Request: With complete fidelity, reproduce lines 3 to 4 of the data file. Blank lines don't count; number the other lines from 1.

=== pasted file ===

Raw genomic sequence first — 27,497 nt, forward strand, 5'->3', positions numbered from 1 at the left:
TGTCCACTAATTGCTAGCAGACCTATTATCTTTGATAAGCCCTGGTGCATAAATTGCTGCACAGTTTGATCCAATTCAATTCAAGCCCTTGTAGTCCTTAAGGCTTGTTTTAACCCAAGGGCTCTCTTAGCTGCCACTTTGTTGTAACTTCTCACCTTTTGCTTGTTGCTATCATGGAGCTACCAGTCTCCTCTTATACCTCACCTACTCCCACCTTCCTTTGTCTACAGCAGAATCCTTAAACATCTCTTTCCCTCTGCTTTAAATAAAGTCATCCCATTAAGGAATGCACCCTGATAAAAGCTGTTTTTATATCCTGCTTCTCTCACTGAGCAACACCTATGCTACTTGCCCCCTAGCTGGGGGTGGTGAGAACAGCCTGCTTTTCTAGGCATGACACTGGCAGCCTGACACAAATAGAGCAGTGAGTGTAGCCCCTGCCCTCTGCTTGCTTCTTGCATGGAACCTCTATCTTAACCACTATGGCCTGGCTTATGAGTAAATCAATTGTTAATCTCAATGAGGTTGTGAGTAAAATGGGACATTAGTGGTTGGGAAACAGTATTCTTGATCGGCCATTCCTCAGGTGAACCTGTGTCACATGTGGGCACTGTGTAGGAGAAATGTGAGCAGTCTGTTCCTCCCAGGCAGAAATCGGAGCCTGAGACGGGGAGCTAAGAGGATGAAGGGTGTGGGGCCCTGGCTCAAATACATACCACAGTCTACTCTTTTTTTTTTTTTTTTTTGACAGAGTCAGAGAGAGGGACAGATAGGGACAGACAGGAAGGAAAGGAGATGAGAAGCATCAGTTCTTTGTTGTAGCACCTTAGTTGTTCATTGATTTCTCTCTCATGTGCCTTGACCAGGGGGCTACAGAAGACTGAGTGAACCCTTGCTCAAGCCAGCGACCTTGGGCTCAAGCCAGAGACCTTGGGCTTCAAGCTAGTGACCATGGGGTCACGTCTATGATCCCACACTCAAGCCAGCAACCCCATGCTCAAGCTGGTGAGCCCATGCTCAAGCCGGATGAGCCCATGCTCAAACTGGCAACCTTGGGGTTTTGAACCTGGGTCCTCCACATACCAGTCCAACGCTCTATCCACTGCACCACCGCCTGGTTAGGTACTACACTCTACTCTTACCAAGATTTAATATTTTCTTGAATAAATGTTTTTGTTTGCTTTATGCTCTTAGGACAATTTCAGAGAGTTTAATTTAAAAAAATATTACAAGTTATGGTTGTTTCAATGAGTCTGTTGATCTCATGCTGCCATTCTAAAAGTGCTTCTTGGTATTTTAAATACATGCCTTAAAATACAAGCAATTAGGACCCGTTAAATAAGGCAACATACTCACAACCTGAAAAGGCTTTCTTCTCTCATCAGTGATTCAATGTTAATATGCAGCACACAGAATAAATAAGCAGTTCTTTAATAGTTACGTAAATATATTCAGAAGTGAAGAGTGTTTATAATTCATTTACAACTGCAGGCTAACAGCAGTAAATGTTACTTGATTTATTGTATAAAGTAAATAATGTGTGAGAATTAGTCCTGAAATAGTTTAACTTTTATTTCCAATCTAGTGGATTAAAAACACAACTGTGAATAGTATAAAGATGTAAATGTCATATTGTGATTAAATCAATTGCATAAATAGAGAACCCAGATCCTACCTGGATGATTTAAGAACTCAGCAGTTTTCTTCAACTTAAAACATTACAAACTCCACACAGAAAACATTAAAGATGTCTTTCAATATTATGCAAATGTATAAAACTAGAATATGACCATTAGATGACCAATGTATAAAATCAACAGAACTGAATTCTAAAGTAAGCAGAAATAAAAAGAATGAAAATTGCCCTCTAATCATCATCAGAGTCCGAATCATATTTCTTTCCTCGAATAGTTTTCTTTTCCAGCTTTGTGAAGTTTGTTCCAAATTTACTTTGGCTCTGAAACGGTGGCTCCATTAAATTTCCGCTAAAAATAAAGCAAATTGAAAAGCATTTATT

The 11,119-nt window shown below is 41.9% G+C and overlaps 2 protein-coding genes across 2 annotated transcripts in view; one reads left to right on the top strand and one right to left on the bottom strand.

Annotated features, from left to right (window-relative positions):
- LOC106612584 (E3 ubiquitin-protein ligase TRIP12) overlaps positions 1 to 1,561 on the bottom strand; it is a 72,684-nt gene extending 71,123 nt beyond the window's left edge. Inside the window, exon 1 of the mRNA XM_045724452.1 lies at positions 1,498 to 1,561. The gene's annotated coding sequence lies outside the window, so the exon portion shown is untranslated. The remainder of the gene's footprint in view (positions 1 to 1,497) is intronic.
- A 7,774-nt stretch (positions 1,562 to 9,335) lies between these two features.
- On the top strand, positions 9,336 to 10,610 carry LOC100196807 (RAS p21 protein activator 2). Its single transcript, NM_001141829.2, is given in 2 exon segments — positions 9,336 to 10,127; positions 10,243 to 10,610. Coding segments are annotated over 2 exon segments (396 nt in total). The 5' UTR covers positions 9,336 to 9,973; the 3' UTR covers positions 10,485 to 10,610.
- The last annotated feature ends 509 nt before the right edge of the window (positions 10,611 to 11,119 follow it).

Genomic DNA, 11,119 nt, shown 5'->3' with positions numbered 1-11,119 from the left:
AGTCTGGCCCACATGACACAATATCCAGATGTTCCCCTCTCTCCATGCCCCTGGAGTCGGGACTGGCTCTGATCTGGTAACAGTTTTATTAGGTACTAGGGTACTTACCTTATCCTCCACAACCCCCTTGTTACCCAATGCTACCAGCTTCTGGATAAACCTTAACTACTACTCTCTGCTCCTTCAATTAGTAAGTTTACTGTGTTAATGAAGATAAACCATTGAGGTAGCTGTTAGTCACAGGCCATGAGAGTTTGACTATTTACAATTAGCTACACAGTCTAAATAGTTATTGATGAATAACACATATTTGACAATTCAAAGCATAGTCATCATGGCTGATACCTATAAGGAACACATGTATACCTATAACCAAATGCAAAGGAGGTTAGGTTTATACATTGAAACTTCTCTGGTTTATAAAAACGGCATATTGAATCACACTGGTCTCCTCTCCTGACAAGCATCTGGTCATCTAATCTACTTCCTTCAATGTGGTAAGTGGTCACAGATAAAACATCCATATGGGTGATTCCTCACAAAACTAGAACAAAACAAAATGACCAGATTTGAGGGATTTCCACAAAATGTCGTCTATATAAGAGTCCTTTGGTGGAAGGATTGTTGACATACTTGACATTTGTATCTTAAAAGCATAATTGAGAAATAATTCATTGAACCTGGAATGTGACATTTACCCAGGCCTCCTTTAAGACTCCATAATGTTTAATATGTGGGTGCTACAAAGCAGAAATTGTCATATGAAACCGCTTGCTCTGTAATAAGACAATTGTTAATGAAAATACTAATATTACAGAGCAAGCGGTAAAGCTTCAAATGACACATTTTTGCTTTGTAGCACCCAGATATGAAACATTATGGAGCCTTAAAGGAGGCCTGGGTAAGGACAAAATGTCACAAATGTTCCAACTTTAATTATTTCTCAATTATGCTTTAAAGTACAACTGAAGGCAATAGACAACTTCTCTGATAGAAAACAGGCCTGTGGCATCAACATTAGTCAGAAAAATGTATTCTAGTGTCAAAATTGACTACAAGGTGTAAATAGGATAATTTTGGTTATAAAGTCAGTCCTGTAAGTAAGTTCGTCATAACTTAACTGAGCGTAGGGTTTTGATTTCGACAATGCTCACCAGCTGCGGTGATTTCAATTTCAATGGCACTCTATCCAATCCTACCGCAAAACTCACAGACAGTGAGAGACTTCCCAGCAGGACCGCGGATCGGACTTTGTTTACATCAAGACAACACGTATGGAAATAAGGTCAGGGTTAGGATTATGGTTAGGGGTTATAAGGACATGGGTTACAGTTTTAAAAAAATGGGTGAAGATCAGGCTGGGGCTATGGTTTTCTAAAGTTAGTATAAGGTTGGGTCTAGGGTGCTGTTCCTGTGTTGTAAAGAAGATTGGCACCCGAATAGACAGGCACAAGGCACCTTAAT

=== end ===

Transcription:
The 11,119-nt window shown below is 41.9% G+C and overlaps 2 protein-coding genes across 2 annotated transcripts in view; one reads left to right on the top strand and one right to left on the bottom strand.

Annotated features, from left to right (window-relative positions):